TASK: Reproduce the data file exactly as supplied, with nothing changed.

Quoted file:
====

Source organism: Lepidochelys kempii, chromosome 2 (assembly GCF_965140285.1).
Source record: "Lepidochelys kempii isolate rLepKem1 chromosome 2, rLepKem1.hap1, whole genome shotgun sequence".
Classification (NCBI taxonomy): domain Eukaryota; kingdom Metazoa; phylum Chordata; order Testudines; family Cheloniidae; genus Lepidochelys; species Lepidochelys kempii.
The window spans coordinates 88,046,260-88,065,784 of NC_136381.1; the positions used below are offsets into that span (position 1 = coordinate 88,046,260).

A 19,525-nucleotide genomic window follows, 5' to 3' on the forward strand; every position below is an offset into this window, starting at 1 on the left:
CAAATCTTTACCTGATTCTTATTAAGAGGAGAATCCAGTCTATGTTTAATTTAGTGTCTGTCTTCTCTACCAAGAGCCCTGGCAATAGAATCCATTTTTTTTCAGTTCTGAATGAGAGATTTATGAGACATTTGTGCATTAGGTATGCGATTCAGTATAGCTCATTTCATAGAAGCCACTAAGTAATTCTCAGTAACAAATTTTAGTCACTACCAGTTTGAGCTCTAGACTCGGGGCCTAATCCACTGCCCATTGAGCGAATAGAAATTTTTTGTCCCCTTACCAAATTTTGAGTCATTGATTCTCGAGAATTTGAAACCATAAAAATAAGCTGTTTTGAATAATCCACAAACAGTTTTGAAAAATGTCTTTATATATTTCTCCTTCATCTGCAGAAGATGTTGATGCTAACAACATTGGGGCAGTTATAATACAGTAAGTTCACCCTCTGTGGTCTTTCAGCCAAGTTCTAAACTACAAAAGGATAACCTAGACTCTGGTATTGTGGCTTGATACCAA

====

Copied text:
Source organism: Lepidochelys kempii, chromosome 2 (assembly GCF_965140285.1).
Source record: "Lepidochelys kempii isolate rLepKem1 chromosome 2, rLepKem1.hap1, whole genome shotgun sequence".
Classification (NCBI taxonomy): domain Eukaryota; kingdom Metazoa; phylum Chordata; order Testudines; family Cheloniidae; genus Lepidochelys; species Lepidochelys kempii.
The window spans coordinates 88,046,260-88,065,784 of NC_136381.1; the positions used below are offsets into that span (position 1 = coordinate 88,046,260).

A 19,525-nucleotide genomic window follows, 5' to 3' on the forward strand; every position below is an offset into this window, starting at 1 on the left:
CAAATCTTTACCTGATTCTTATTAAGAGGAGAATCCAGTCTATGTTTAATTTAGTGTCTGTCTTCTCTACCAAGAGCCCTGGCAATAGAATCCATTTTTTTTCAGTTCTGAATGAGAGATTTATGAGACATTTGTGCATTAGGTATGCGATTCAGTATAGCTCATTTCATAGAAGCCACTAAGTAATTCTCAGTAACAAATTTTAGTCACTACCAGTTTGAGCTCTAGACTCGGGGCCTAATCCACTGCCCATTGAGCGAATAGAAATTTTTTGTCCCCTTACCAAATTTTGAGTCATTGATTCTCGAGAATTTGAAACCATAAAAATAAGCTGTTTTGAATAATCCACAAACAGTTTTGAAAAATGTCTTTATATATTTCTCCTTCATCTGCAGAAGATGTTGATGCTAACAACATTGGGGCAGTTATAATACAGTAAGTTCACCCTCTGTGGTCTTTCAGCCAAGTTCTAAACTACAAAAGGATAACCTAGACTCTGGTATTGTGGCTTGATACCAA